The march to replace aging Aloha Stadium reached a major milestone Wednesday with the release of the draft environmental impact statement for the new Aloha Stadium entertainment district.
The posting of the draft EIS and subsequent public-comment period represents a significant step in the process of constructing a new 35,000-seat multipurpose stadium as the centerpiece of a mixed-use development on the 98-acre Halawa site, home of the 45-year-old current stadium.
“We appreciate all of the hard work, collaboration and support the NASED project has received, especially given the pandemic challenges of the past year,” Chris Kinimaka, public works administrator for the state Department of Accounting and General Services, according to an online release announcing the document’s posting. “We are overjoyed to announce this significant milestone and look forward to moving the project forward expeditiously in the coming year.”
The draft EIS was compiled from “a comprehensive set of studies … covering matters such as: archaeological, cultural, flora and fauna, geotechnical, noise, engineering, hazardous materials, traffic, and economic considerations,” according to the release.
The online publication of the draft EIS opens the public-comment period, which runs through Feb. 8. The comment period is 45 days, and the NASED team has scheduled virtual community meetings on the project for Jan. 26 and 28. Comments also can be submitted via email to NASED.EIS@ wilsonokamoto.com or through mail to NASED Comments, 1907 S. Beretania St. No. 400, Honolulu, HI 96826.
“We encourage full public and stakeholder engagement in the Draft EIS process,” Kinimaka said. “From the beginning, we have put a premium on community outreach and that commitment will continue.”
After the comment period, any adjustments will be included in the final EIS, which is then forwarded to the governor’s office for approval.
The study led by Crawford Architects (a Kansas City, Mo.-based company with an office in Honolulu) prepared by Wilson Okamoto Corp. and administered by DAGS serves as a “document of discovery and disclosure that primarily identifies environmental matters impacting the project site and develops strategies and mitigations for remedying those matters.”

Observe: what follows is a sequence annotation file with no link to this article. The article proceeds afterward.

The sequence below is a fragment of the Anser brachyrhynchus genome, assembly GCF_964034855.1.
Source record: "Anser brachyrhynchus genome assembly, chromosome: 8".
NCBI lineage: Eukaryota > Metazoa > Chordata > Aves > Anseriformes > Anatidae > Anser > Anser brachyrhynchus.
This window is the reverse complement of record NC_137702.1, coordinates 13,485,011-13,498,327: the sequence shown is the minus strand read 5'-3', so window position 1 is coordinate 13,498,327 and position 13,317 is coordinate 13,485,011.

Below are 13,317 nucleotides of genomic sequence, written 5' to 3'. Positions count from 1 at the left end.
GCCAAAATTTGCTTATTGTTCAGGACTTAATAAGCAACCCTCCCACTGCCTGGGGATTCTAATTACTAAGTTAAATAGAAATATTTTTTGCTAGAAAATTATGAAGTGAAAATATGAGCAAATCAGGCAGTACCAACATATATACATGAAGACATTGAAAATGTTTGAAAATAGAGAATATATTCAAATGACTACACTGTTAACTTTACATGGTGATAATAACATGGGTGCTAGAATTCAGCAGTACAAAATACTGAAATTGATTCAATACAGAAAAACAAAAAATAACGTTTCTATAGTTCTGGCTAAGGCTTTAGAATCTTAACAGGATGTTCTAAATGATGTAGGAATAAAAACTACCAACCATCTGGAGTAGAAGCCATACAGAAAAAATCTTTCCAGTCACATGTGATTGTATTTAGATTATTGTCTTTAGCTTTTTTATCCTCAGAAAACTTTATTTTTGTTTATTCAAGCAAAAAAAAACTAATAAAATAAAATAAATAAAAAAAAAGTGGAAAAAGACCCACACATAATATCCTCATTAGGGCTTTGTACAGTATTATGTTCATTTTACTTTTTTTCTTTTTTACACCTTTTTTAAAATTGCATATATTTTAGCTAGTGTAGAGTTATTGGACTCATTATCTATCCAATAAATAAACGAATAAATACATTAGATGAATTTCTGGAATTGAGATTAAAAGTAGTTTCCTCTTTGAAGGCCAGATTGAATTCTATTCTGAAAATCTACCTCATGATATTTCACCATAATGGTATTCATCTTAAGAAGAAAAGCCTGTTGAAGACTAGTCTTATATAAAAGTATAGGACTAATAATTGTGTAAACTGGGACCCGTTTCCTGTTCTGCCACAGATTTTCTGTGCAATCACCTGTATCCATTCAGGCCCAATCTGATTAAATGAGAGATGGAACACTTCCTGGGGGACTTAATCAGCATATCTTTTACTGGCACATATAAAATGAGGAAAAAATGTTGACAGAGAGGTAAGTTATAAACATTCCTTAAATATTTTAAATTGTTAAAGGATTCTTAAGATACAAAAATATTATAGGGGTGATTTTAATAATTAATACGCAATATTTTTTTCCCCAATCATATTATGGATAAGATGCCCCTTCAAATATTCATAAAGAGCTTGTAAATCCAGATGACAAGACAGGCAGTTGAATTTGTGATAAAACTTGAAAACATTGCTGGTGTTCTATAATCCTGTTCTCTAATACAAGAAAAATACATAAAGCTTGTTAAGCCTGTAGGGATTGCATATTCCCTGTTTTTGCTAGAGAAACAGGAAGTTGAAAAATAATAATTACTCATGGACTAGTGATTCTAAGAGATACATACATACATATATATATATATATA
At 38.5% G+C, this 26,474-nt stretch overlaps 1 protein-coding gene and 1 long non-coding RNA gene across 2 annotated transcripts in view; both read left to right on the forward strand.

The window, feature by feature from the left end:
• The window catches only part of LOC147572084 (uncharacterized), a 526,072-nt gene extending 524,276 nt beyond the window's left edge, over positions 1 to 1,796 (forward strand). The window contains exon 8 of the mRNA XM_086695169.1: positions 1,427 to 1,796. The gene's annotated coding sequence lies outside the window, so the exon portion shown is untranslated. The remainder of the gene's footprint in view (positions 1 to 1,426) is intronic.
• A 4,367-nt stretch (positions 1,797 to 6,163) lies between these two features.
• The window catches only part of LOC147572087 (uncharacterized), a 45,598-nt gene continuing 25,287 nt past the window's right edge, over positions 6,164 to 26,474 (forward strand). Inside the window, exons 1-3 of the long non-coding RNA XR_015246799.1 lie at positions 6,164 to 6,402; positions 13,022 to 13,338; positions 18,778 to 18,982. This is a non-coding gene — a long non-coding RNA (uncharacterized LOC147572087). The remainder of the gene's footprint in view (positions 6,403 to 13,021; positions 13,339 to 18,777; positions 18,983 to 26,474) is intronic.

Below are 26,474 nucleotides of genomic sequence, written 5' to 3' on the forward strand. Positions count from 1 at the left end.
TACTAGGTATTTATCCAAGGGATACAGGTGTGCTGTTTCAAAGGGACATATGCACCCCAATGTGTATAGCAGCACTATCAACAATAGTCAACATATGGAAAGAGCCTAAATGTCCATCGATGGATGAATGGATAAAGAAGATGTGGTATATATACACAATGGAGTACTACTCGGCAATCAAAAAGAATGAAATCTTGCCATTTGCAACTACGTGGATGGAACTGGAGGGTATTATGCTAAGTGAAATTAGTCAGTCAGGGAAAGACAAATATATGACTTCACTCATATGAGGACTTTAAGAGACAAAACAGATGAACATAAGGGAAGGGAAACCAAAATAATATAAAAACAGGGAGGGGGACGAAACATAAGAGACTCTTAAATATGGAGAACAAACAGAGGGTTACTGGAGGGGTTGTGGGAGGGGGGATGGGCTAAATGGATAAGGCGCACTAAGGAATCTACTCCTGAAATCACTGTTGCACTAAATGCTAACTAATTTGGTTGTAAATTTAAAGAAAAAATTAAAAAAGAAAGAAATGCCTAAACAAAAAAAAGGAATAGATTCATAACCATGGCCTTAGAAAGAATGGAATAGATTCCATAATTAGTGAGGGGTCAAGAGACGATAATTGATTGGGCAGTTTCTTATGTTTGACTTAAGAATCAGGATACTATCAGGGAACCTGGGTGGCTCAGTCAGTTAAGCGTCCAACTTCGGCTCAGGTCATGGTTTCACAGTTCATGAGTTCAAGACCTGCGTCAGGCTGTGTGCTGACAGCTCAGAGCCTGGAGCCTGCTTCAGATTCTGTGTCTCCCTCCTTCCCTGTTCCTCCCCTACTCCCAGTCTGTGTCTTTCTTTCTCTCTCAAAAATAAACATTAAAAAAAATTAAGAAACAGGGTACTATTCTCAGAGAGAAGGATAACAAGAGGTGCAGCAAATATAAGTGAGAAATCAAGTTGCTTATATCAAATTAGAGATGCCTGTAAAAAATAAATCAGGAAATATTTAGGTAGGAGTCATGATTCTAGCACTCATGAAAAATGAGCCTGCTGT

According to the release, the results of the study did not identify any major environmental concerns, “such as hazardous contaminants that pose an immediate threat to the health and safety of the people who currently use/visit Aloha Stadium or to nearby residents and businesses.”
While the study did identify “several issues or concerns for the project site,” the issues “are all expected to be addressable and managed through good project planning, administration and governance.”
Progress toward a new stadium gained added attention with last week’s announcement by the Stadium Authority that it would “reduce operations and place a moratorium on new events” at the current 50,000-seat Aloha Stadium, which has faced mounting maintenance issues.
In response to last week’s development, University of Hawaii athletic director David Matlin said the school “must now take responsibility ourselves to find a suitable venue for our Rainbow Warriors, Hawaii’s football team, to play in front of our loyal fans beginning in 2021.”
The state has appropriated up to $350 million for its share of the public-private partnership to develop the site.
Earlier this month three developer-led teams — Aloha Stadium District Partners, Aloha Stadium Hui Hilina‘i and Waiola Development Partners — were announced as finalists for the contract to develop, design, build and maintain the new stadium. The prospective developers will be asked to submit proposed designs for the new stadium and surrounding development. A developer is slated to be selected before the end of 2021.
The new stadium had been targeted for completion in time for UH’s 2023 season opener. But the failure of a key bill to gain approval through the Legis- lature this summer could push the date to late 2023 or early 2024.